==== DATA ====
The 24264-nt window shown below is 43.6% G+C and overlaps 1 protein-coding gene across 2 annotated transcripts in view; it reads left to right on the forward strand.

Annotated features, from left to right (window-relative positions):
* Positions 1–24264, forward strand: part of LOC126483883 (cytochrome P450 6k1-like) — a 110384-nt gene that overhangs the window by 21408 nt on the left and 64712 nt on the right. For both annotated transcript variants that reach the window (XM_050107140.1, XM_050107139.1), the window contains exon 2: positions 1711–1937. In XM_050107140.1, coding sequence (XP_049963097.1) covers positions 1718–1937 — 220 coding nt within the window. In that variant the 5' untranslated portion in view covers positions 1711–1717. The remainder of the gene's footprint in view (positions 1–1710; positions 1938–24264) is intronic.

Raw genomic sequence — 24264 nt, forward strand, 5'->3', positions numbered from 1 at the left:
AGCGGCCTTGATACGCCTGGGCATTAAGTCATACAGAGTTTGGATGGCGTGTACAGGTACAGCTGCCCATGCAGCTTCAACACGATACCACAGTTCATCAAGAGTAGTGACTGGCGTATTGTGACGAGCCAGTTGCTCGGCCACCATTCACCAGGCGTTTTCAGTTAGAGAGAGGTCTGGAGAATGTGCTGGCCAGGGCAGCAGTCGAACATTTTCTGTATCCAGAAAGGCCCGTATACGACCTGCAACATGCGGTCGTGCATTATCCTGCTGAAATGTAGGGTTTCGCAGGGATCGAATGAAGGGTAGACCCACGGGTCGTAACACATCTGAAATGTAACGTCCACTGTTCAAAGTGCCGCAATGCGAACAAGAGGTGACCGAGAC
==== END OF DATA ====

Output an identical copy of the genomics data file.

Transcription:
The 24264-nt window shown below is 43.6% G+C and overlaps 1 protein-coding gene across 2 annotated transcripts in view; it reads left to right on the forward strand.

Annotated features, from left to right (window-relative positions):
* Positions 1–24264, forward strand: part of LOC126483883 (cytochrome P450 6k1-like) — a 110384-nt gene that overhangs the window by 21408 nt on the left and 64712 nt on the right. For both annotated transcript variants that reach the window (XM_050107140.1, XM_050107139.1), the window contains exon 2: positions 1711–1937. In XM_050107140.1, coding sequence (XP_049963097.1) covers positions 1718–1937 — 220 coding nt within the window. In that variant the 5' untranslated portion in view covers positions 1711–1717. The remainder of the gene's footprint in view (positions 1–1710; positions 1938–24264) is intronic.

Raw genomic sequence — 24264 nt, forward strand, 5'->3', positions numbered from 1 at the left:
AGCGGCCTTGATACGCCTGGGCATTAAGTCATACAGAGTTTGGATGGCGTGTACAGGTACAGCTGCCCATGCAGCTTCAACACGATACCACAGTTCATCAAGAGTAGTGACTGGCGTATTGTGACGAGCCAGTTGCTCGGCCACCATTCACCAGGCGTTTTCAGTTAGAGAGAGGTCTGGAGAATGTGCTGGCCAGGGCAGCAGTCGAACATTTTCTGTATCCAGAAAGGCCCGTATACGACCTGCAACATGCGGTCGTGCATTATCCTGCTGAAATGTAGGGTTTCGCAGGGATCGAATGAAGGGTAGACCCACGGGTCGTAACACATCTGAAATGTAACGTCCACTGTTCAAAGTGCCGCAATGCGAACAAGAGGTGACCGAGAC